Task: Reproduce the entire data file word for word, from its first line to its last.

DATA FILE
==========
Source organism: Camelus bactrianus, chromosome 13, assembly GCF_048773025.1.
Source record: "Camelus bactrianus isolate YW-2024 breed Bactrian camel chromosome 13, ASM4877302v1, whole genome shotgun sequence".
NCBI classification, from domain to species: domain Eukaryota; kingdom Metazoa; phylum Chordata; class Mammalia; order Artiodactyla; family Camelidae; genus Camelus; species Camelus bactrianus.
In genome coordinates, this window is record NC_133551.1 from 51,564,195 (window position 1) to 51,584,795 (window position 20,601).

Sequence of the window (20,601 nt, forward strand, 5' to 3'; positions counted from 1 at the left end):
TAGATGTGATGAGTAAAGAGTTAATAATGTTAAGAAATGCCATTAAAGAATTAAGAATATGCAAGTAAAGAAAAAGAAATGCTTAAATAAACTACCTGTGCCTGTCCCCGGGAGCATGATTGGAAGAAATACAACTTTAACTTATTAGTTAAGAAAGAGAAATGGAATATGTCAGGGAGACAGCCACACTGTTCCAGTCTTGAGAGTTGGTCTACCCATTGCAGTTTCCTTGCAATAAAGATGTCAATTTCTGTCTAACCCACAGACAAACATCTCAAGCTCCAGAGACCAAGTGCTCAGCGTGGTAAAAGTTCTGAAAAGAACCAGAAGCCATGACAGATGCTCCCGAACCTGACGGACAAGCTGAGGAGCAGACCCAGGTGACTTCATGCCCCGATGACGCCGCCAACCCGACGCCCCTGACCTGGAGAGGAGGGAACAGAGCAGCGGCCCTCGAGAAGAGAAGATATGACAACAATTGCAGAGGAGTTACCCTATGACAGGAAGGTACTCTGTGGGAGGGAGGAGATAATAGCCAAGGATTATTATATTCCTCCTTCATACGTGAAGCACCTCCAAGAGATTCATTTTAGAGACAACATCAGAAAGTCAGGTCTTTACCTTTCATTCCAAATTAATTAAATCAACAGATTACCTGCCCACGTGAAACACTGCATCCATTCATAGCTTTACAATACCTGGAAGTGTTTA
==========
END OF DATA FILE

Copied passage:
Source organism: Camelus bactrianus, chromosome 13, assembly GCF_048773025.1.
Source record: "Camelus bactrianus isolate YW-2024 breed Bactrian camel chromosome 13, ASM4877302v1, whole genome shotgun sequence".
NCBI classification, from domain to species: domain Eukaryota; kingdom Metazoa; phylum Chordata; class Mammalia; order Artiodactyla; family Camelidae; genus Camelus; species Camelus bactrianus.
In genome coordinates, this window is record NC_133551.1 from 51,564,195 (window position 1) to 51,584,795 (window position 20,601).

Sequence of the window (20,601 nt, forward strand, 5' to 3'; positions counted from 1 at the left end):
TAGATGTGATGAGTAAAGAGTTAATAATGTTAAGAAATGCCATTAAAGAATTAAGAATATGCAAGTAAAGAAAAAGAAATGCTTAAATAAACTACCTGTGCCTGTCCCCGGGAGCATGATTGGAAGAAATACAACTTTAACTTATTAGTTAAGAAAGAGAAATGGAATATGTCAGGGAGACAGCCACACTGTTCCAGTCTTGAGAGTTGGTCTACCCATTGCAGTTTCCTTGCAATAAAGATGTCAATTTCTGTCTAACCCACAGACAAACATCTCAAGCTCCAGAGACCAAGTGCTCAGCGTGGTAAAAGTTCTGAAAAGAACCAGAAGCCATGACAGATGCTCCCGAACCTGACGGACAAGCTGAGGAGCAGACCCAGGTGACTTCATGCCCCGATGACGCCGCCAACCCGACGCCCCTGACCTGGAGAGGAGGGAACAGAGCAGCGGCCCTCGAGAAGAGAAGATATGACAACAATTGCAGAGGAGTTACCCTATGACAGGAAGGTACTCTGTGGGAGGGAGGAGATAATAGCCAAGGATTATTATATTCCTCCTTCATACGTGAAGCACCTCCAAGAGATTCATTTTAGAGACAACATCAGAAAGTCAGGTCTTTACCTTTCATTCCAAATTAATTAAATCAACAGATTACCTGCCCACGTGAAACACTGCATCCATTCATAGCTTTACAATACCTGGAAGTGTTTA